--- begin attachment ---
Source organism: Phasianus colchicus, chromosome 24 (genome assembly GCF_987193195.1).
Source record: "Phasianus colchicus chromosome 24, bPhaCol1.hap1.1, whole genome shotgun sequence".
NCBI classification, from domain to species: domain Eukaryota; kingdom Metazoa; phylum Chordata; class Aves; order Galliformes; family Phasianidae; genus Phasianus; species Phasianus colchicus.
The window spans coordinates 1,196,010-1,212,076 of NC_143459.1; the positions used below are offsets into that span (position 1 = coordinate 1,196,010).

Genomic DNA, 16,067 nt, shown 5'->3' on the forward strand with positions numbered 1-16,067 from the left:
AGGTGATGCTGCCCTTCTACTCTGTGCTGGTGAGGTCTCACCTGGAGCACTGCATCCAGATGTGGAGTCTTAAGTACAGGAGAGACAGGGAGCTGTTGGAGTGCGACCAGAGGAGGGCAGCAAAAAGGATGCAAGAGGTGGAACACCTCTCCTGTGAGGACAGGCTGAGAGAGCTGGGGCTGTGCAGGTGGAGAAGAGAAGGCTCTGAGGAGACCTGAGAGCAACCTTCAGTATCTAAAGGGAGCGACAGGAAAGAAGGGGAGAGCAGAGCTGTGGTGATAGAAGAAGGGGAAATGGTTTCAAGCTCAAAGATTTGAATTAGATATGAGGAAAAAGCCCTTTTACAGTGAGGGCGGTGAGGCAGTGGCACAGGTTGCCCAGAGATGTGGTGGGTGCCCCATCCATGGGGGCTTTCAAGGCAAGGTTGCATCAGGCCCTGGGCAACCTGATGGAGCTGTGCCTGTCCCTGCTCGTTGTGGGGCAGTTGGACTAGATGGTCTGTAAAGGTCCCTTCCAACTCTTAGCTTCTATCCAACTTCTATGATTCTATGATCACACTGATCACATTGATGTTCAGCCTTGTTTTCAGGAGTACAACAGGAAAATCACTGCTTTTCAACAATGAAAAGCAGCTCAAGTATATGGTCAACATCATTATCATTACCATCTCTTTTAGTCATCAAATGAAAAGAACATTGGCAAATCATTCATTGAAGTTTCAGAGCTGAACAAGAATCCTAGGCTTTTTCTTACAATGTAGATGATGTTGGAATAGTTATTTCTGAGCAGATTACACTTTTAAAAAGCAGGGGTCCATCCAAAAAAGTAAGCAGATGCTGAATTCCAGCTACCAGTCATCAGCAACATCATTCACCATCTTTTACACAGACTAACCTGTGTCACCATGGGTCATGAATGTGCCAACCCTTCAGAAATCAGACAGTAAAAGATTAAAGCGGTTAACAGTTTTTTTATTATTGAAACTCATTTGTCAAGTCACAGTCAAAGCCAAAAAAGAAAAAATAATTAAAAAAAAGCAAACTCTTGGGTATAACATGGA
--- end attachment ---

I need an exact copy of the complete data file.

Source organism: Phasianus colchicus, chromosome 24 (genome assembly GCF_987193195.1).
Source record: "Phasianus colchicus chromosome 24, bPhaCol1.hap1.1, whole genome shotgun sequence".
NCBI classification, from domain to species: domain Eukaryota; kingdom Metazoa; phylum Chordata; class Aves; order Galliformes; family Phasianidae; genus Phasianus; species Phasianus colchicus.
The window spans coordinates 1,196,010-1,212,076 of NC_143459.1; the positions used below are offsets into that span (position 1 = coordinate 1,196,010).

Genomic DNA, 16,067 nt, shown 5'->3' on the forward strand with positions numbered 1-16,067 from the left:
AGGTGATGCTGCCCTTCTACTCTGTGCTGGTGAGGTCTCACCTGGAGCACTGCATCCAGATGTGGAGTCTTAAGTACAGGAGAGACAGGGAGCTGTTGGAGTGCGACCAGAGGAGGGCAGCAAAAAGGATGCAAGAGGTGGAACACCTCTCCTGTGAGGACAGGCTGAGAGAGCTGGGGCTGTGCAGGTGGAGAAGAGAAGGCTCTGAGGAGACCTGAGAGCAACCTTCAGTATCTAAAGGGAGCGACAGGAAAGAAGGGGAGAGCAGAGCTGTGGTGATAGAAGAAGGGGAAATGGTTTCAAGCTCAAAGATTTGAATTAGATATGAGGAAAAAGCCCTTTTACAGTGAGGGCGGTGAGGCAGTGGCACAGGTTGCCCAGAGATGTGGTGGGTGCCCCATCCATGGGGGCTTTCAAGGCAAGGTTGCATCAGGCCCTGGGCAACCTGATGGAGCTGTGCCTGTCCCTGCTCGTTGTGGGGCAGTTGGACTAGATGGTCTGTAAAGGTCCCTTCCAACTCTTAGCTTCTATCCAACTTCTATGATTCTATGATCACACTGATCACATTGATGTTCAGCCTTGTTTTCAGGAGTACAACAGGAAAATCACTGCTTTTCAACAATGAAAAGCAGCTCAAGTATATGGTCAACATCATTATCATTACCATCTCTTTTAGTCATCAAATGAAAAGAACATTGGCAAATCATTCATTGAAGTTTCAGAGCTGAACAAGAATCCTAGGCTTTTTCTTACAATGTAGATGATGTTGGAATAGTTATTTCTGAGCAGATTACACTTTTAAAAAGCAGGGGTCCATCCAAAAAAGTAAGCAGATGCTGAATTCCAGCTACCAGTCATCAGCAACATCATTCACCATCTTTTACACAGACTAACCTGTGTCACCATGGGTCATGAATGTGCCAACCCTTCAGAAATCAGACAGTAAAAGATTAAAGCGGTTAACAGTTTTTTTATTATTGAAACTCATTTGTCAAGTCACAGTCAAAGCCAAAAAAGAAAAAATAATTAAAAAAAAGCAAACTCTTGGGTATAACATGGA